Artificial Intelligence

Big Data and Artificial Intelligence: A perfect match!

Last week, here in Paris, we participated in the Big Data Paris congress, an event dedicated to innovative developments relating to Big Data. This year, the congress decided to also showcase innovations in Artificial Intelligence through their Lab AI. In fact, Artificial Intelligence is a logical extension to intelligent data analysis; after all, the value of data lies in our capacity to analyze it.

Let’s come back to this successful conference!

What is Big Data anyway?

The expression “Big Data” first appeared in 1997 in scientific articles emphasizing the technological challenges when it comes to the visualization of large volumes of data.

In the 40s, issues relating to the massive production of data and their storage were highlighted through what specialists refer to as “the explosion of information”: in 1994, Fremont Rider, a librarian at Wesleyan University, estimated that the size of libraries in American universities would double every 16 years! According to him, at that rate, the library at Yale University would contain about 200 million books by 2040, that represents about 10 000 kilometers of bookshelves and over 6000 people to reference these resources!

Technological breakthroughs, regarding computer systems components (reports, processors) but also architecture (computers’ internal architecture and machine networks architecture), went hand in hand with this massive production of data and the evolution of the storage capacity. But more than the quantity, it is the difficulty in analyzing the volumes of data stored via classic database management tools which characterized the Big Data phenomenon.

getting-started-checkmarkFor more information on the history of Big Data, read this article by Gil Press A Very Short History Of Big Data which retraces the major milestones in Big Data from the 40s up until today.

AI: an old history updated by Big Data

During a debate on Artificial Intelligence organized by the French Parliamentary Office for evaluation of scientific and technological options (OPECST), Henri Verdier, French State CTO and Deputy to the Secretary General for Government Modernization, reminds that, although Artificial Intelligence is one of the buzzwords at the moment, it actually is an old story that gets renewed regularly thanks to several different phenomena. These include the telescoping of a science, which dates back to the 50s, of mass data, and computing derived from video games with their graphic cards (GPU).

  • The “official” birth of Artificial Intelligence dates back to 1956, during a conference at Dartmouth, where John McCarthy and Marvin Lee Minsky, two young mathematicians, propose a research program based on the principle that the human mind can be decomposed and simulated by a machine. The objective of this is to reproduce human behaviors into machines.
  • With the development of the digital economy and the emergence of web giants like Google, Facebook, Amazon, etc., the production of data has accelerated greatly these past years: It is estimated that 90% data since the beginning of humanity has been collected in the past two years!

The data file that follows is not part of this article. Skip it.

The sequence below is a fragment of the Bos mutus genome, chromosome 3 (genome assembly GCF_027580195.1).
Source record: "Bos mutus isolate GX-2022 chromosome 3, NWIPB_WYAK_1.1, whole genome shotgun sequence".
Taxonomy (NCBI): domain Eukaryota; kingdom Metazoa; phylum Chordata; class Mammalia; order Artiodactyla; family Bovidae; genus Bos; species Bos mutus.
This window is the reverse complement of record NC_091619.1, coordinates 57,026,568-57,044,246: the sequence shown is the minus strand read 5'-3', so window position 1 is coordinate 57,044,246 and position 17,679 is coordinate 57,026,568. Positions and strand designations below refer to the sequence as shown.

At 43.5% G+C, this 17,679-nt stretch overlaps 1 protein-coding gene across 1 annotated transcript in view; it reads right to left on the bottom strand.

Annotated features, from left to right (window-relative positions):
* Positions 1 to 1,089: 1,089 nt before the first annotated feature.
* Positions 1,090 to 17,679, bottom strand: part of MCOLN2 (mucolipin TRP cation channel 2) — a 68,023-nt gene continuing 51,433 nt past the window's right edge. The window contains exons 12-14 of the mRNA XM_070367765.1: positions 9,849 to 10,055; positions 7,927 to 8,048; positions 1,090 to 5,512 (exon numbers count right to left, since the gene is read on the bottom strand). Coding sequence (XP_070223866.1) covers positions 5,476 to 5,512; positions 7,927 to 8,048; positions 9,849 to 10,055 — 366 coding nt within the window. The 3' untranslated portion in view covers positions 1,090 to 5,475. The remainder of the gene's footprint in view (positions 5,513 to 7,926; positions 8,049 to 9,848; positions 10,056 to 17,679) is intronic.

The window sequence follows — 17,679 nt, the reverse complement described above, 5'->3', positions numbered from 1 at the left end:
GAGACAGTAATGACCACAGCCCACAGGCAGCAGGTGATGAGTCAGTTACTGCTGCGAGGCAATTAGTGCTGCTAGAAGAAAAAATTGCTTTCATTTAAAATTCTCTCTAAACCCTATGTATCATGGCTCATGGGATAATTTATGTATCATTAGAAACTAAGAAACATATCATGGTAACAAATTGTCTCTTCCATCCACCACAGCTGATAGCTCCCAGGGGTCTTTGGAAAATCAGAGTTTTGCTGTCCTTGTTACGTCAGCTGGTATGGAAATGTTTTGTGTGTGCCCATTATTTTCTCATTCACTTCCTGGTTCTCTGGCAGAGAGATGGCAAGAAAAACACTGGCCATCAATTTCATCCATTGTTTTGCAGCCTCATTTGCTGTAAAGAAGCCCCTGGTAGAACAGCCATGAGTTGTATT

Algorithms: the challenge for Big Data

With an estimated market of $187 billion in 2019 (IDC study), the Big Data and analytics markets have very promising monetization opportunities right now. As previously mentioned, the value of data lies in our capacity to exploit them and link them to one another, and that is the role of algorithms.

According to Alain Bensoussan, lawyer at the Paris Court of Appeal:

 “Data without algorithms is like a violin without its bow”

Nowadays, computer systems can link data very precisely and this is something that companies have started to understand.
The most common examples can be found in marketing: your actions on social media, search engines are analyzed and exploited to suggest a personalized experience and facilitate the act of buying.

Artificial Intelligence requires data, a lot of data to achieve pertinent results: it is thanks to large sets of data that machines have been able to beat humans at games like Jeopardy ( 2011) or Alphago (2016). The objective for Machine Learning and other Artificial Intelligence techniques is to identify recurring models, trends and early signals, based on a model similar to that of the human brain. Even though machines are not yet capable of having an “emotional and sensory intelligence”, they are already winners when it comes to their capacity to analyze significant volumes of data.

This shows complementarity between humans and machines: to avoid wasting time and energy on statistical and theoretical analysis because machines can do them better than us. Thanks to all the technological developments in AI, we can focus on our creativity as well as our emotional and sensory intelligence. Algorithms are there to optimize our choices.

The quality of data and their analysis, will, therefore, help find the best way to evaluate each type of situation and possible solutions, in terms of risks and opportunities. But these evolutions raise the same questions on ethics and the governance of algorithms, which is one of the main challenges for Big Data to accommodate possible drifts.

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